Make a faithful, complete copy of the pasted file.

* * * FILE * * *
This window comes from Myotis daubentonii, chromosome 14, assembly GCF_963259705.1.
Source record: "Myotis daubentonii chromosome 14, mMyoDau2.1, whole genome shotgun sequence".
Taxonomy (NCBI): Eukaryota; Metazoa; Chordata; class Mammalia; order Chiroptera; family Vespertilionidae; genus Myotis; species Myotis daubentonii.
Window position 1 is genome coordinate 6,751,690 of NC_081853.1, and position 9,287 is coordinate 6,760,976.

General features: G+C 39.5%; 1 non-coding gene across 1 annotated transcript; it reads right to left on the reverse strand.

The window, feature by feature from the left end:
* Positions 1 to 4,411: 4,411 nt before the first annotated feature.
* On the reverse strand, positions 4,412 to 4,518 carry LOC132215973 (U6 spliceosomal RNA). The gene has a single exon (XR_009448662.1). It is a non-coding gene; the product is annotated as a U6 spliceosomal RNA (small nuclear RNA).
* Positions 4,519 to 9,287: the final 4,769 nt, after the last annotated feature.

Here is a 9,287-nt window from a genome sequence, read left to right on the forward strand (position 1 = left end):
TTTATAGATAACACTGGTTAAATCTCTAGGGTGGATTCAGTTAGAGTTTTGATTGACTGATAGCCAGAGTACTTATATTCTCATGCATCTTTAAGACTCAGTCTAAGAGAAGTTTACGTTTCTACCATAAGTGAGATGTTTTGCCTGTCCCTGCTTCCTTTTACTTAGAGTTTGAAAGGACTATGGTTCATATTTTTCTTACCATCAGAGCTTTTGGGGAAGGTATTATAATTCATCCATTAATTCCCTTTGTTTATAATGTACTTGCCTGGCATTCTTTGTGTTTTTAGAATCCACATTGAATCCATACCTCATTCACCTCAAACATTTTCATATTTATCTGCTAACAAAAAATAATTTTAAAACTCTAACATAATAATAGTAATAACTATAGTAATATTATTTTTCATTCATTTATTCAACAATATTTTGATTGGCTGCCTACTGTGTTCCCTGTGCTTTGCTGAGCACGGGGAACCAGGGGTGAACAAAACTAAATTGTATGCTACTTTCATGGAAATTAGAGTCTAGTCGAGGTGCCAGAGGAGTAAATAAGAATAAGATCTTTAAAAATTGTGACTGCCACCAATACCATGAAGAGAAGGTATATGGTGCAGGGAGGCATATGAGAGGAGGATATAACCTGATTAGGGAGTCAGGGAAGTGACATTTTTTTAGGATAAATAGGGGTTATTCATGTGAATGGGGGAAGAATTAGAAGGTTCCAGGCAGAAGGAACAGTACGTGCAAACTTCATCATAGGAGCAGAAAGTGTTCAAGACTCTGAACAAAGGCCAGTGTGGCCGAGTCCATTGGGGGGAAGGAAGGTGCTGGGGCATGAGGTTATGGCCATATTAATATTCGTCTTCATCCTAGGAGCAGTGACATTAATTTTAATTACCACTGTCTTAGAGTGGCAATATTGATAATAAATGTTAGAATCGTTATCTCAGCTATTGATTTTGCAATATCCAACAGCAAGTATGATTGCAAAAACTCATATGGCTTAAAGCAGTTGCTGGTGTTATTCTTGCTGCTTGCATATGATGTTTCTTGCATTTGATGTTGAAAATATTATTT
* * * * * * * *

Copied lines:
This window comes from Myotis daubentonii, chromosome 14, assembly GCF_963259705.1.
Source record: "Myotis daubentonii chromosome 14, mMyoDau2.1, whole genome shotgun sequence".
Taxonomy (NCBI): Eukaryota; Metazoa; Chordata; class Mammalia; order Chiroptera; family Vespertilionidae; genus Myotis; species Myotis daubentonii.
Window position 1 is genome coordinate 6,751,690 of NC_081853.1, and position 9,287 is coordinate 6,760,976.

General features: G+C 39.5%; 1 non-coding gene across 1 annotated transcript; it reads right to left on the reverse strand.

The window, feature by feature from the left end:
* Positions 1 to 4,411: 4,411 nt before the first annotated feature.
* On the reverse strand, positions 4,412 to 4,518 carry LOC132215973 (U6 spliceosomal RNA). The gene has a single exon (XR_009448662.1). It is a non-coding gene; the product is annotated as a U6 spliceosomal RNA (small nuclear RNA).
* Positions 4,519 to 9,287: the final 4,769 nt, after the last annotated feature.

Here is a 9,287-nt window from a genome sequence, read left to right on the forward strand (position 1 = left end):
TTTATAGATAACACTGGTTAAATCTCTAGGGTGGATTCAGTTAGAGTTTTGATTGACTGATAGCCAGAGTACTTATATTCTCATGCATCTTTAAGACTCAGTCTAAGAGAAGTTTACGTTTCTACCATAAGTGAGATGTTTTGCCTGTCCCTGCTTCCTTTTACTTAGAGTTTGAAAGGACTATGGTTCATATTTTTCTTACCATCAGAGCTTTTGGGGAAGGTATTATAATTCATCCATTAATTCCCTTTGTTTATAATGTACTTGCCTGGCATTCTTTGTGTTTTTAGAATCCACATTGAATCCATACCTCATTCACCTCAAACATTTTCATATTTATCTGCTAACAAAAAATAATTTTAAAACTCTAACATAATAATAGTAATAACTATAGTAATATTATTTTTCATTCATTTATTCAACAATATTTTGATTGGCTGCCTACTGTGTTCCCTGTGCTTTGCTGAGCACGGGGAACCAGGGGTGAACAAAACTAAATTGTATGCTACTTTCATGGAAATTAGAGTCTAGTCGAGGTGCCAGAGGAGTAAATAAGAATAAGATCTTTAAAAATTGTGACTGCCACCAATACCATGAAGAGAAGGTATATGGTGCAGGGAGGCATATGAGAGGAGGATATAACCTGATTAGGGAGTCAGGGAAGTGACATTTTTTTAGGATAAATAGGGGTTATTCATGTGAATGGGGGAAGAATTAGAAGGTTCCAGGCAGAAGGAACAGTACGTGCAAACTTCATCATAGGAGCAGAAAGTGTTCAAGACTCTGAACAAAGGCCAGTGTGGCCGAGTCCATTGGGGGGAAGGAAGGTGCTGGGGCATGAGGTTATGGCCATATTAATATTCGTCTTCATCCTAGGAGCAGTGACATTAATTTTAATTACCACTGTCTTAGAGTGGCAATATTGATAATAAATGTTAGAATCGTTATCTCAGCTATTGATTTTGCAATATCCAACAGCAAGTATGATTGCAAAAACTCATATGGCTTAAAGCAGTTGCTGGTGTTATTCTTGCTGCTTGCATATGATGTTTCTTGCATTTGATGTTGAAAATATTATTT